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Great accessible UK weekend breaks: Exeter

20th November 2018

Despite being relatively small, Exeter is a vibrant and historic city that is home to many attractions and a mix of eateries.

Devon’s capital is a popular destination for a weekend break and it is very accessible for people with mobility issues that need stairlifts, wheelchairs and other mobility aids.

Debbie Lewis, the Marketing Officer at Visit Exeter, explains what makes the city such a desirable location for a weekend away.

“Exeter is one of the most vibrant, attractive and historically interesting cities in England. Firmly on the map as a hub for great shopping; a diverse cultural scene; world-class sporting fixtures; top places to eat; and more than 2,000 years of history, there are numerous reasons why people should visit Exeter. With its magnificent Gothic Cathedral at its heart, there are a number of distinct quarters to discover, including the Castle Quarter – home to the award-winning Royal Albert Memorial Museum, and the West Quarter, packed full of independent shops, quirky eateries and arts venues.

“Venture a short distance from the city centre, and discover Exeter’s beautiful Quayside, providing a great choice of cafés , pubs and restaurants in which to sit and watch the world go by.”

Talking about how accessible the city is, Debbie Lewis, adds, “Exeter is a compact city with its main visitor attractions, shops and restaurants all within easy reach of one another. The main city centre area is level, with an extensive bus network providing access to peripheral areas of the city including the picturesque historic Quayside.

“Exeter City Council has a variety of surface and multi-storey car parks that are accessible to visitors with disabilities. The city centre is also served by three major Park & Ride sites. Exeter's Shopmobility office is located on Paris Street, part of the Princesshay Quarter and convenient for the bus station and city centre shops. Operated by Exeter Community Transport Association (ECTA), Shopmobility is for anyone, any age, no matter whether their mobility problem is temporary or permanent. As Exeter Shopmobility is part of a registered charity, donations are always welcome. The service is available to residents and visitors in Exeter. Free parking for Shopmobility users is available on level three of the Princesshay Car Park. Shopmobility allows you to hire wheelchairs and motorised scooters to improve access to the city centre. A charge of £4.75 is payable for the loan of a wheelchair or scooter. For more information on Shopmobility, click here or contact ECTA on 01392 494001.”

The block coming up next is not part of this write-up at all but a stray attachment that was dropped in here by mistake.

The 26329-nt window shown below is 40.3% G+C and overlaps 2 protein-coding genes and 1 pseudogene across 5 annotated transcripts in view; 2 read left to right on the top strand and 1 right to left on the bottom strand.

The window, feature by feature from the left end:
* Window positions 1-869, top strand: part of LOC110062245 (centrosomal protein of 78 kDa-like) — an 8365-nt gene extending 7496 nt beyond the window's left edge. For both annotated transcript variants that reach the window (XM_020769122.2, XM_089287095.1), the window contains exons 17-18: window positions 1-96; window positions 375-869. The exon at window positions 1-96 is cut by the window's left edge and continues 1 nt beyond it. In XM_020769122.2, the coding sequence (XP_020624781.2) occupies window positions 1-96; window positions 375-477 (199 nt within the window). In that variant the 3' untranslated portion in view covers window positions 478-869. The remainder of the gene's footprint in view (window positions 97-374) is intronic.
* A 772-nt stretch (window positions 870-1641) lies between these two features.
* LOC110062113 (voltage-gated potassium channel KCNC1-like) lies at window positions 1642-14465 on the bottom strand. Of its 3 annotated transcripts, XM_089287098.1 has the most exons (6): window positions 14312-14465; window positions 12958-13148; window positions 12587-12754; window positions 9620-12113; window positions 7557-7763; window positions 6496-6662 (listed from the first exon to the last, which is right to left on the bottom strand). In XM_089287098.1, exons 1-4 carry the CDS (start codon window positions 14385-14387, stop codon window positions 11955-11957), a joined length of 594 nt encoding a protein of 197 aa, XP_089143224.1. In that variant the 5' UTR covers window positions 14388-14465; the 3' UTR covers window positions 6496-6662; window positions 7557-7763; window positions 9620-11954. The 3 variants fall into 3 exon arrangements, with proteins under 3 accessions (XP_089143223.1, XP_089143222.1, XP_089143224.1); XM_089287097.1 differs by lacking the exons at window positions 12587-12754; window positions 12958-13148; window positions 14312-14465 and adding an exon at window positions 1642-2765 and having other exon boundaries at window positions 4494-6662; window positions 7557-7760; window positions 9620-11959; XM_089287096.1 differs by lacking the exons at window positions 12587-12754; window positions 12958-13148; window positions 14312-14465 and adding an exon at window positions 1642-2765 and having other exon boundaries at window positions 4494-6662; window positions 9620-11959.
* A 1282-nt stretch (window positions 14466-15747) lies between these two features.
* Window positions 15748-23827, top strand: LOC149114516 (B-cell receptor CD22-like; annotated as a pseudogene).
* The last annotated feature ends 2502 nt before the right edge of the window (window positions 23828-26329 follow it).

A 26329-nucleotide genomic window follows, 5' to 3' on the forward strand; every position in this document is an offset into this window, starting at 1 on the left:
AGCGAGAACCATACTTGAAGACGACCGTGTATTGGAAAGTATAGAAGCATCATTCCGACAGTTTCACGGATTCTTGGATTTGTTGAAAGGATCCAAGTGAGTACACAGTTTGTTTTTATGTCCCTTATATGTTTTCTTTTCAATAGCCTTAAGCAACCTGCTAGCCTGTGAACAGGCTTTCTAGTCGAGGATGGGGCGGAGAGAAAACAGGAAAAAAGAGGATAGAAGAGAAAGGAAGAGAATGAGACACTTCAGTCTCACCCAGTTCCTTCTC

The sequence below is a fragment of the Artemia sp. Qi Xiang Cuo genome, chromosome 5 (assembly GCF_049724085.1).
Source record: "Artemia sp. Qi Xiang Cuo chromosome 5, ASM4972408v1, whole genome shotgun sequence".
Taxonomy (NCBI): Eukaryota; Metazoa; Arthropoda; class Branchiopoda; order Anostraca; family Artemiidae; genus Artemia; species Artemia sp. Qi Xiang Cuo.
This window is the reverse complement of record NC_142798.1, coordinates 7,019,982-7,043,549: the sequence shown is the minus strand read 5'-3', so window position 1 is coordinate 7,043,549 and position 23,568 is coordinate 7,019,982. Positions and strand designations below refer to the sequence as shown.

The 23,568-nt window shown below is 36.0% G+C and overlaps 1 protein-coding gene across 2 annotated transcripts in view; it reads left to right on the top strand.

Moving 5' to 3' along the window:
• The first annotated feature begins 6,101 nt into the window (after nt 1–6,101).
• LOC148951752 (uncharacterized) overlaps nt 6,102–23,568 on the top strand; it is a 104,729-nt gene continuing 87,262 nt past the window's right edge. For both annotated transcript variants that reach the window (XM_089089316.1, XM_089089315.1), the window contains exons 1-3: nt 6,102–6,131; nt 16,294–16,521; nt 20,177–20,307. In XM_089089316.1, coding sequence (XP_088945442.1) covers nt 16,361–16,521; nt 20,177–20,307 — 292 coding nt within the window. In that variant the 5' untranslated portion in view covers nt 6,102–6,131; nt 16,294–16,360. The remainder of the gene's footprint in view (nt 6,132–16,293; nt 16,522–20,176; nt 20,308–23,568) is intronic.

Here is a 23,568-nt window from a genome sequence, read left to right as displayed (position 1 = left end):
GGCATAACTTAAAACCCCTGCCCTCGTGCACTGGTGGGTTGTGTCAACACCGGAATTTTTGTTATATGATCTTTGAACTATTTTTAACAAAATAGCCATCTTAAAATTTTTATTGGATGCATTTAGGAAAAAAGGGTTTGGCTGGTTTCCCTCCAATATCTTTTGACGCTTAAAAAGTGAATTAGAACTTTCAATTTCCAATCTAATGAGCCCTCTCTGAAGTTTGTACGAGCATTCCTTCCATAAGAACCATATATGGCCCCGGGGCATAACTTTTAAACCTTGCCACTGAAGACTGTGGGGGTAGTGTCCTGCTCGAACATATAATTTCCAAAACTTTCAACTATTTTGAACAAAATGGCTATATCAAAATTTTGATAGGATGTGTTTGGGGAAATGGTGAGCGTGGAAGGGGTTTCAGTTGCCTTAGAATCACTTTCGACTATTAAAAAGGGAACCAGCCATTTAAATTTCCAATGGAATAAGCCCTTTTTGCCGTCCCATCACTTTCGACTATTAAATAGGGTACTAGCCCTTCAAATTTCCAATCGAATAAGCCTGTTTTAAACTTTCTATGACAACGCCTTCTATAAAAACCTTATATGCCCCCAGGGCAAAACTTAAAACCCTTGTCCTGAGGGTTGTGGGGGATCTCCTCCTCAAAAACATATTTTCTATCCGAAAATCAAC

Here we take you through the most accessible attractions, restaurants and tours in Exeter.

Best accessible attractions to visit

Exeter has lots of great attractions to visit and here are three accessible places you can head to.

Royal Albert Memorial Museum

Exeter’s world-class museum has stunning displays and galleries, fabulous exhibitions and modern amenities. Its spectacular Victorian building links the modern commercial city centre bustle on Queen Street with the city’s historic past.

The displays reveal Devon and Exeter’s rich history and global connections. Exotic animals, birds and insects delight children and the ‘world cultures’ galleries display stunning items from all over the globe. The busy programme of exhibitions and events means there is likely to be something different to see on every visit.

The Royal Albert Memorial Museum has been designed for easy access with ample space to manoeuvre and lifts between floors. For visitors with mobility issues, it is best to use the garden entrance where there are a few bookable blue-badge parking bays, a gentle ramp, especially wide doors and a spacious reception area. For further ease and comfort, there are portable stools, large print captions in galleries, accessible toilets on both floors and gallery guides are always there to help. The Queen St entrance is more convenient for shoppers and bags can be left in adjacent lockers.

Mike Ellis, manager of Shopmobility Exeter tells us about his experience at the museum, “I can’t tell you what a treat it is to be able to get around a building without obstacles. It’s been well thought out and will be a treat for disabled visitors.”

Free entry gives everyone the freedom to visit the museum many times and to stay for any length of time. It is open from Tuesday to Sunday, 10 am to 5 pm. Closed Mondays and bank holidays.

Exeter Cathedral

Dating back 900 years, Exeter Cathedral is one of the UK’s most beautiful medieval cathedrals and a great example of Gothic architecture.

With its two Norman towers, carvings and a 15th Century Astronomical Clock, the cathedral is one of the most popular attractions in the city.

The cathedral is home to several historical books and documents, tombs, bosses and corbels as well as a shop and café.

Visitors heading to the cathedral at 5.30pm most weekdays can listen to the Cathedral Choir sing Evensong, a tradition that goes back hundreds of years.

Despite its age, the cathedral is accessible to disabled visitors and those with mobility problems as the main floor is generally flat. The Quire can be accessed via a ramp and there are only some small steps to the smaller chapels.